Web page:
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antestor , ātus, 1,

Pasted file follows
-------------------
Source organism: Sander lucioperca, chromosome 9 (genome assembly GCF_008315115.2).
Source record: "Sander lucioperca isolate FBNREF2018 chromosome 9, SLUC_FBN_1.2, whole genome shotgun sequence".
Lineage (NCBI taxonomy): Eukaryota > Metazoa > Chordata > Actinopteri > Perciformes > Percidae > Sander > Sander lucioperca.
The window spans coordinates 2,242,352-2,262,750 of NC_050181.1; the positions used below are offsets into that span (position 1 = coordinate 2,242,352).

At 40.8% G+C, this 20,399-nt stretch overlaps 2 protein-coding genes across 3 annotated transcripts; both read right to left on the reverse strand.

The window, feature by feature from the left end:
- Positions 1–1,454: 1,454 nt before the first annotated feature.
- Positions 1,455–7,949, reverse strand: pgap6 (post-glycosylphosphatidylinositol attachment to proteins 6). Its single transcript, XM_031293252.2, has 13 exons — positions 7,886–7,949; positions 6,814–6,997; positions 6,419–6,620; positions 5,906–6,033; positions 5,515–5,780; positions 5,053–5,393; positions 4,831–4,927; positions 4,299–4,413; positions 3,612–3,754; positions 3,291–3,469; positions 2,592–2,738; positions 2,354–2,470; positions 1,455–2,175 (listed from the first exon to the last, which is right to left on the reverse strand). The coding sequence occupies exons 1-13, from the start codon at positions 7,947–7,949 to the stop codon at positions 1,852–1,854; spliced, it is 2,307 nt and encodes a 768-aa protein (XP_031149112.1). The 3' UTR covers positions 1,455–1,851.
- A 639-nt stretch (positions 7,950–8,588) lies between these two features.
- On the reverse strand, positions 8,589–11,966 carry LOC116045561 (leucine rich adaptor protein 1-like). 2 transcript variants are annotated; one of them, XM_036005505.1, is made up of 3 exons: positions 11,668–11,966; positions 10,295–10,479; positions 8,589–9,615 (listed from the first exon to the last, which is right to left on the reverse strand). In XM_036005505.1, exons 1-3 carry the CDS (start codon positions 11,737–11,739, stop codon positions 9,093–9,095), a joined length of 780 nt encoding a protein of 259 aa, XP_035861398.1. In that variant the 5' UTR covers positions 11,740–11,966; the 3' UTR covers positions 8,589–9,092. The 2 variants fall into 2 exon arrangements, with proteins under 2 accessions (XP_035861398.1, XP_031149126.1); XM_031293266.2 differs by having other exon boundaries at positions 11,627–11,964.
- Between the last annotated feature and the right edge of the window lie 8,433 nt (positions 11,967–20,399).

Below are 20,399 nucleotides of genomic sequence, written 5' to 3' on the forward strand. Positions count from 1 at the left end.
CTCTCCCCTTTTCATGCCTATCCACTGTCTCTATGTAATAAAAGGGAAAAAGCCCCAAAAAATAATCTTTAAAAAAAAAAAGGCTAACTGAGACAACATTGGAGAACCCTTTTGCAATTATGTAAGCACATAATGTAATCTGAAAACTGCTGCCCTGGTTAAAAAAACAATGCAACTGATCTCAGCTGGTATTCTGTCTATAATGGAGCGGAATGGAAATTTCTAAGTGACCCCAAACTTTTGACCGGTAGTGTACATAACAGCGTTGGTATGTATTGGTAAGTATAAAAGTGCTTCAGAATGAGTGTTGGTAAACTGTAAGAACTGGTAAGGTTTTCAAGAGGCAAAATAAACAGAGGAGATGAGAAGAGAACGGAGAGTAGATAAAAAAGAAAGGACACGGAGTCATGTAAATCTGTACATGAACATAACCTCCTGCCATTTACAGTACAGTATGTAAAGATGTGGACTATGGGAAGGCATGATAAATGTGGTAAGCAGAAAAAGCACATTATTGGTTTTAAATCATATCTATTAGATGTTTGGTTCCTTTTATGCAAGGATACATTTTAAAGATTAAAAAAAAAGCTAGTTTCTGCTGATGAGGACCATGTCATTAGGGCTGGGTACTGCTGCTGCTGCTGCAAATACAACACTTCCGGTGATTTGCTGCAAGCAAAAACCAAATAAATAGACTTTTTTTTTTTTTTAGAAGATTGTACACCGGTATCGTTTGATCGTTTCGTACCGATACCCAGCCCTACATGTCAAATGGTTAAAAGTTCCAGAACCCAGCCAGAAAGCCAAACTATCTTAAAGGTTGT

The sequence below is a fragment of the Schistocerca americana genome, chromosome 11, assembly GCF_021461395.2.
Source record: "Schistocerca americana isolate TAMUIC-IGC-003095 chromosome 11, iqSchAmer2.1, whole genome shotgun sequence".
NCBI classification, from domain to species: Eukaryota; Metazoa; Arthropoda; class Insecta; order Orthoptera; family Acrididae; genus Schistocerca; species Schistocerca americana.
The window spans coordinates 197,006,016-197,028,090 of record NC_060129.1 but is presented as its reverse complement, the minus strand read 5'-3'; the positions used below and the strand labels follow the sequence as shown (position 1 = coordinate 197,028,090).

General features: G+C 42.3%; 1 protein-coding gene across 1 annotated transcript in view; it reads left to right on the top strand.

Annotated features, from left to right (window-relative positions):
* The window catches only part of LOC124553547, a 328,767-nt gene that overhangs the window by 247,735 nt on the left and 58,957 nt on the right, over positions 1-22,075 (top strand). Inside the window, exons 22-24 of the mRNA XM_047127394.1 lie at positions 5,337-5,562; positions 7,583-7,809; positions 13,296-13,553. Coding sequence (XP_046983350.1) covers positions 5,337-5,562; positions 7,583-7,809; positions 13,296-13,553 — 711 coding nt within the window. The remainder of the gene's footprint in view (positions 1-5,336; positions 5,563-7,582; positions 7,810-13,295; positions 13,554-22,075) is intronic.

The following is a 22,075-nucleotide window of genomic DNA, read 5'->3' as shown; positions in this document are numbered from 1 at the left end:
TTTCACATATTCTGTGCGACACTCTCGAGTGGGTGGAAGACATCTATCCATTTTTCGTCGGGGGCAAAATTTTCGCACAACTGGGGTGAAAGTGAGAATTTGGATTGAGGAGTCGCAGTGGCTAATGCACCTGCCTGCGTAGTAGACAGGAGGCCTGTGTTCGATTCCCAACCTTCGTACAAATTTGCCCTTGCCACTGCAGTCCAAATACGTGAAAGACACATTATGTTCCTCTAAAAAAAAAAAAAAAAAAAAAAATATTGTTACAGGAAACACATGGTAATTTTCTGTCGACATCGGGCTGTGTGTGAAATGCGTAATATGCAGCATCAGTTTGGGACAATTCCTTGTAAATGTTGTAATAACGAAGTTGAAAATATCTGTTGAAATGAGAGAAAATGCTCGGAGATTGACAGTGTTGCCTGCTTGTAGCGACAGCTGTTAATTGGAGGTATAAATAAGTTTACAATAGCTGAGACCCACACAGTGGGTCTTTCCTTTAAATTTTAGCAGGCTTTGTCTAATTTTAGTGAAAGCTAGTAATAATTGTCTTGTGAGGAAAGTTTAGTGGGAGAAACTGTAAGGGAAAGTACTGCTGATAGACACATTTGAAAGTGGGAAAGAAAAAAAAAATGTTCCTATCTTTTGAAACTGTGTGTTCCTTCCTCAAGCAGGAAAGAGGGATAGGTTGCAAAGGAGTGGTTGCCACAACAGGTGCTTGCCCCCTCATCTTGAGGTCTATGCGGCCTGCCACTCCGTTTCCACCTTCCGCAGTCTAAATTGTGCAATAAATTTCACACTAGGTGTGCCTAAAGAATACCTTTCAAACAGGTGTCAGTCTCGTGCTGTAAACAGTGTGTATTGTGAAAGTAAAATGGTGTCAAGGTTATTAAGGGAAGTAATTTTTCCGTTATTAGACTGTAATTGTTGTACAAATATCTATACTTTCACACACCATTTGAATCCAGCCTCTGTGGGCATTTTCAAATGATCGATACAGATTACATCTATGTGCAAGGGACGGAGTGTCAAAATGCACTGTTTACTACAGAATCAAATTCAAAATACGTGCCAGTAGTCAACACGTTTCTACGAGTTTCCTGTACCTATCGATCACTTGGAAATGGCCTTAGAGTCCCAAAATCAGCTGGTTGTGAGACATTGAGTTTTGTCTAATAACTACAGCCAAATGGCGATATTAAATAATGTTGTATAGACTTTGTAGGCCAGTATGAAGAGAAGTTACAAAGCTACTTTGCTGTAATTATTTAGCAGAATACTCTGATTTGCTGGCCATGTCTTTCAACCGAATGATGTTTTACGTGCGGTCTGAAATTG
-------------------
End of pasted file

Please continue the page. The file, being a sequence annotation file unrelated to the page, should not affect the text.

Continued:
I.v. dep [acc. to Corssen, Ausspr. II. p. 564, from an-, the Gr. ἀνά, as in anhelo, q. v. fin., and testor; acc. to others, from ante and testor], a word peculiar to judicial proceedings, to call up as a witness before the opening of the cause, to call as a witness (the formula was: licet antestari? and the person gave his assent by offering the tip of his ear, which the summoner touched; cf. Smith, Dict. Antiq.); so in 1 Fragm. in XII. Tab.: SI. IN. IVS. VOCAT. NI. IT. ANTESTATOR. IGITVR. EM. CAPITO: Ph. Licet te antestari? Th. Non licet, Plaut. Curc. 5, 2, 23; cf. id. ib. 5, 2, 25; id. Pers. 4, 9, 10; so id. Poen. 5, 4, 59; 5, 4, 60: magnā Inclamat voce, et Licet antestari? Ego vero Oppono auriculam, * Hor. S. 1, 9, 76: “est in aure imā memoriae locus, quem tangentes antestamur,Plin. 11, 45, 103.—In Cic. once, in gen. sense, not pertaining to judic. proceedings: te, magne, antestaretur, quod nunc etiam facit, Mil. 25 fin.—In a pass. signif., Liv. Andron. ap. Prisc. p. 792 P.—Hence, antestātus , a, um, P. a.; subst., a witness, Gai. Inst. 1, 6, 3.
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